New Jersey’s winter COVID-19 surge could, like last year, peak in mid-January with as many as 2,000 hospitalizations, state health officials said.
And although the state’s high vaccination rates are depressing COVID-19 hospitalizations and severe cases, the accompanying spread of the flu this past fall could undo the state’s good fortunes, said New Jersey Health Commissioner Judith Persichilli.
She encouraged New Jerseyans to “take precautions, get vaccinated, get a booster, stay home if you’re feeling ill, mask up in crowded indoor areas or when you are around high-risk individuals,” or when it’s not possible to know if everyone in a given area has gotten the COVID-19 vaccine.
More than 6.2 million New Jerseyans out of the state’s 9.3 million residents have been fully vaccinated, and all New Jersey adults who’ve gotten the Moderna or Pfizer shots at least six months ago – or the Johnson & Johnson jab at least two months ago – can now get their booster.
For months, the concern among government leaders and public health officials and experts has been that COVID-19 will continue to spread because more people are gathering indoors where the virus is more contagious, and more people are gathering, generally, for the holidays.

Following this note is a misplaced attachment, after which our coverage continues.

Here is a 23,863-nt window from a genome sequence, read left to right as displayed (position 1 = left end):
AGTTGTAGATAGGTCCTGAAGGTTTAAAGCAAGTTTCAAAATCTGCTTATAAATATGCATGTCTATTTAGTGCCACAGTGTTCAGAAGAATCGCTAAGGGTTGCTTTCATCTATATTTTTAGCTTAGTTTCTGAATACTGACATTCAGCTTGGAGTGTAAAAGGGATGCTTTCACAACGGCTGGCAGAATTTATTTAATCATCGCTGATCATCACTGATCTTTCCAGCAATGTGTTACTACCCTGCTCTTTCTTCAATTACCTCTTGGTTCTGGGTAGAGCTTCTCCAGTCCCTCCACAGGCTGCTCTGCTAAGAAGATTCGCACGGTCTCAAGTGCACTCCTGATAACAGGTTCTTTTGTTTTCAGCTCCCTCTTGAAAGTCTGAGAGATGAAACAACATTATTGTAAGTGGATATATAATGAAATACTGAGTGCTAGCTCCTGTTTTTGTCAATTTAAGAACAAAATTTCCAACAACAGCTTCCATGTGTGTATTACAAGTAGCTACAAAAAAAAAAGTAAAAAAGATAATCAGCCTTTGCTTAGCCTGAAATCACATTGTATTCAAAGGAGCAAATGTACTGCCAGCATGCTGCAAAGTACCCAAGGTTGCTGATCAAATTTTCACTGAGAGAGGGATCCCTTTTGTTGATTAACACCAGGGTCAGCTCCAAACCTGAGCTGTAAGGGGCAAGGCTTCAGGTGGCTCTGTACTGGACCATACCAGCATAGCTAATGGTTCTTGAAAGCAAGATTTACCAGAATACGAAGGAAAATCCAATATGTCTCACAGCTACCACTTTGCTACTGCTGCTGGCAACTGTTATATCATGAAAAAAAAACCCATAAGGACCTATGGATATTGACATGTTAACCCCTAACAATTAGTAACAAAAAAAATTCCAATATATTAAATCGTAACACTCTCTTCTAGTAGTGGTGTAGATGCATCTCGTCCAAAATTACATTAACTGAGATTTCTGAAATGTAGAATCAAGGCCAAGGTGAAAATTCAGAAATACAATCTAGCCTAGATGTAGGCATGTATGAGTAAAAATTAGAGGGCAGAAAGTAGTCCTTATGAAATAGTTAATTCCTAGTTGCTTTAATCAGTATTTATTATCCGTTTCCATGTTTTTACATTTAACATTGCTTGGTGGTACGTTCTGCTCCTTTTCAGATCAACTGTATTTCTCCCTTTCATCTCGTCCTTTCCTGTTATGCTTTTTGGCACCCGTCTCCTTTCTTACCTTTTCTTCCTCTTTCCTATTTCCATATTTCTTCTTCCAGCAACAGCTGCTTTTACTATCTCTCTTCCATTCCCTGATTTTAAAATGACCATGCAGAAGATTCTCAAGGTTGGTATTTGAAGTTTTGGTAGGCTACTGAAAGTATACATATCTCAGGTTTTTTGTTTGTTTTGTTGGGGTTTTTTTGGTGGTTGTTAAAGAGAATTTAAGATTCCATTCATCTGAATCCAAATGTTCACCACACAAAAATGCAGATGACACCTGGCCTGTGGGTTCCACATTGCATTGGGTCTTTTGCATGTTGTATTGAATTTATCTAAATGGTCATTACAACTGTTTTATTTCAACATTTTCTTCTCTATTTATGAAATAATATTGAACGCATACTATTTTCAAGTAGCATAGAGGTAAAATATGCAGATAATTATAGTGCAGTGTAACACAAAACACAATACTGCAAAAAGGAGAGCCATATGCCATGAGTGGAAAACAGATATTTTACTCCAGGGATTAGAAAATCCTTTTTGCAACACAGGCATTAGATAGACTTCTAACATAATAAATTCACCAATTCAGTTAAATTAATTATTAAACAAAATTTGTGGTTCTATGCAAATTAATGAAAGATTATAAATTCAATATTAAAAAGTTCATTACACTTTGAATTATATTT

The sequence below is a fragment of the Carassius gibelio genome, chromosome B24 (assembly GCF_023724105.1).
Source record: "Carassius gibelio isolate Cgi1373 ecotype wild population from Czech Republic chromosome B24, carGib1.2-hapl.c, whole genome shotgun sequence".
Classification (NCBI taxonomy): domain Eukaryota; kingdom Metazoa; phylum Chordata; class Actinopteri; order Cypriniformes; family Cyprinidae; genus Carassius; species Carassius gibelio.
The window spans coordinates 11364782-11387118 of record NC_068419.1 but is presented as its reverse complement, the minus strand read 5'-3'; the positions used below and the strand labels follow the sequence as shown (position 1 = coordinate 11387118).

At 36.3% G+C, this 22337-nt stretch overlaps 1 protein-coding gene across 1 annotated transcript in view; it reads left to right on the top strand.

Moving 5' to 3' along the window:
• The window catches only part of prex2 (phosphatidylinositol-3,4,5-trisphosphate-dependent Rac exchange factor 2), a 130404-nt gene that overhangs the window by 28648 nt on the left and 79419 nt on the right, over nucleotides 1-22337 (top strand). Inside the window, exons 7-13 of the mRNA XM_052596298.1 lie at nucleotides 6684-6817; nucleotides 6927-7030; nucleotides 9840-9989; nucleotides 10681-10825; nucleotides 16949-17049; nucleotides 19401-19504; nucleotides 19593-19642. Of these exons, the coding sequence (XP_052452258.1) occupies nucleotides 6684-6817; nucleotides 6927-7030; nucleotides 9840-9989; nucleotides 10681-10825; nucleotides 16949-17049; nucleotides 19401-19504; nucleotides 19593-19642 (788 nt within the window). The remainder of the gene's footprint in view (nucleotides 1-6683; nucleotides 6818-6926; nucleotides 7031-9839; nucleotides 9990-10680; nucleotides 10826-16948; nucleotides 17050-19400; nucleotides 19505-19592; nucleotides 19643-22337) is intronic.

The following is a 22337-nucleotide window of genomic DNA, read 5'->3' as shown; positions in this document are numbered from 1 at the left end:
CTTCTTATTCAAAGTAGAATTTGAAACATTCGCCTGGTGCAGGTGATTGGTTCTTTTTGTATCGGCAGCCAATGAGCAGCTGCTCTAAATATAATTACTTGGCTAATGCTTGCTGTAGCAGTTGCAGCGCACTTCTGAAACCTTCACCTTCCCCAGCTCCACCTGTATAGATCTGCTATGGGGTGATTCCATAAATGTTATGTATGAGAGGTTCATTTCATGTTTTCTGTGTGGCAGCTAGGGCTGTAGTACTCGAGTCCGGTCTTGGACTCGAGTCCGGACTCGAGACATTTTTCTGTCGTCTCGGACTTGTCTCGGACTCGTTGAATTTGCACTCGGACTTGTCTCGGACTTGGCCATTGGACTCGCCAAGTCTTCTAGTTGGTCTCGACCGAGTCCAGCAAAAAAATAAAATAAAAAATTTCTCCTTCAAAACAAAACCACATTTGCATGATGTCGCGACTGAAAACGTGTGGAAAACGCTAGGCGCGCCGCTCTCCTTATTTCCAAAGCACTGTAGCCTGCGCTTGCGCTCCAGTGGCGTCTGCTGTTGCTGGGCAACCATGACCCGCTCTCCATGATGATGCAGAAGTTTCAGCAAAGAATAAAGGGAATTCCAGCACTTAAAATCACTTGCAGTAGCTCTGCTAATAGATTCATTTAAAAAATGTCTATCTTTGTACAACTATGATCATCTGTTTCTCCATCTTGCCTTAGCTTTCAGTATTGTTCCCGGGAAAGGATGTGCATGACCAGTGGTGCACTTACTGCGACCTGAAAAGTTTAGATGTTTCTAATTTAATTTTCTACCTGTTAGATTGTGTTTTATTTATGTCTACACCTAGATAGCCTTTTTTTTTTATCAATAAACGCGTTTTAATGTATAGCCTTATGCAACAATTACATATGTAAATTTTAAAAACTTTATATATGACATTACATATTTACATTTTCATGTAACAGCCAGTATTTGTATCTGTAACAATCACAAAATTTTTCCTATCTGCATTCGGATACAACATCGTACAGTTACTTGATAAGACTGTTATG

But more people have gotten the vaccine, and more are eligible to get the jab than they were a year ago just before Thanksgiving, Gov. Phil Murphy pointed out.
“Even as it ebbs and flows and goes up, it’s not going to be going up – please god – to the levels that it did before,” the governor continued.
A year ago, there were nearly 3,000 COVID-19 patients in hospitals across the state. Now that number is 811.
Meanwhile, the state logged 3,592 new positive cases on Nov. 23 last year, compared to Monday’s 1,330 new cases. This spike in cases, total hospitalizations and the overall spread was expected, Murphy said—no surprises.
Business executives and public health experts have told NJBIZ that while COVID-19 will still be around – both in the environment and on people’s minds – many New Jerseyans might be more willing to take risks over the holidays this year.
The addition of vaccines, mitigation protocols like handwashing, facemasks and social distancing, and treatments such as antivirals and monoclonal antibodies, mean “more tools in the tool kit,” Persichilli added.
But the fear is the spread of influenza, and its particularly devastating impact on younger children and more elderly adults, according to State Epidemiologist Christina Tan.
“We might be in for a more influenza-season this year than last year,” she said.
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